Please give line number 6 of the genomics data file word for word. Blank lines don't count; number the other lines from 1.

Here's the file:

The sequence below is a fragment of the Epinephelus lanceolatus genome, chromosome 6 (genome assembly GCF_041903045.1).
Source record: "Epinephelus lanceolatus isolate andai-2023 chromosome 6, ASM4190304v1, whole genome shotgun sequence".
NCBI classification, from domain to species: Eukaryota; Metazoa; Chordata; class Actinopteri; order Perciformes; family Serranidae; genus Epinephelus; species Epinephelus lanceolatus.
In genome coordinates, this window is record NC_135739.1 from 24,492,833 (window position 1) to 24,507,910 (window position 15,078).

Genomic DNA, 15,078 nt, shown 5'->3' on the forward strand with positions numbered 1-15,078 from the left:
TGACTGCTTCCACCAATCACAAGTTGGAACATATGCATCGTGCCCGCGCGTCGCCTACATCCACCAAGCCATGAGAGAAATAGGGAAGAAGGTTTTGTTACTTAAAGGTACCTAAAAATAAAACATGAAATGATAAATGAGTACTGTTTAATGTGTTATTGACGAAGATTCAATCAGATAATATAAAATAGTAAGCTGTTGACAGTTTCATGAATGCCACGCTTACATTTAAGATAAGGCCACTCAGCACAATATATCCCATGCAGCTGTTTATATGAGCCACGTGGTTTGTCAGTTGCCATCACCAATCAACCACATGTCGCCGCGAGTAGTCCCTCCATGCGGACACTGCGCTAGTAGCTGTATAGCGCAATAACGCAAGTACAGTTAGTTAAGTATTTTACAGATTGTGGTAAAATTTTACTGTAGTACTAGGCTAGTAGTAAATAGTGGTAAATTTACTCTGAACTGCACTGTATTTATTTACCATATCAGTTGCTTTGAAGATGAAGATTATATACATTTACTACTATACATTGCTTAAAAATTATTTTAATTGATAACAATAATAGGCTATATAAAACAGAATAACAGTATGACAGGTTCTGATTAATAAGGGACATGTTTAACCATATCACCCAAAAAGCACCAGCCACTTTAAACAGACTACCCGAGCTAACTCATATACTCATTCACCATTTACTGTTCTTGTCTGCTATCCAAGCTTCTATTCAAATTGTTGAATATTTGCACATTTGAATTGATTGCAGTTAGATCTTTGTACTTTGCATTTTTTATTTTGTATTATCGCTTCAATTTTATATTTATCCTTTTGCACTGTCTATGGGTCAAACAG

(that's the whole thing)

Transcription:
TGACTGCTTCCACCAATCACAAGTTGGAACATATGCATCGTGCCCGCGCGTCGCCTACATCCACCAAGCCATGAGAGAAATAGGGAAGAAGGTTTTGTTACTTAAAGGTACCTAAAAATAAAACATGAAATGATAAATGAGTACTGTTTAATGTGTTATTGACGAAGATTCAATCAGATAATATAAAATAGTAAGCTGTTGACAGTTTCATGAATGCCACGCTTACATTTAAGATAAGGCCACTCAGCACAATATATCCCATGCAGCTGTTTATATGAGCCACGTGGTTTGTCAGTTGCCATCACCAATCAACCACATGTCGCCGCGAGTAGTCCCTCCATGCGGACACTGCGCTAGTAGCTGTATAGCGCAATAACGCAAGTACAGTTAGTTAAGTATTTTACAGATTGTGGTAAAATTTTACTGTAGTACTAGGCTAGTAGTAAATAGTGGTAAATTTACTCTGAACTGCACTGTATTTATTTACCATATCAGTTGCTTTGAAGATGAAGATTATATACATTTACTACTATACATTGCTTAAAAATTATTTTAATTGATAACAATAATAGGCTATATAAAACAGAATAACAGTATGACAGGTTCTGATTAATAAGGGACATGTTTAACCATATCACCCAAAAAGCACCAGCCACTTTAAACAGACTACCCGAGCTAACTCATATACTCATTCACCATTTACTGTTCTTGTCTGCTATCCAAGCTTCTATTCAAATTGTTGAATATTTGCACATTTGAATTGATTGCAGTTAGATCTTTGTACTTTGCATTTTTTATTTTGTATTATCGCTTCAATTTTATATTTATCCTTTTGCACTGTCTATGGGTCAAACAG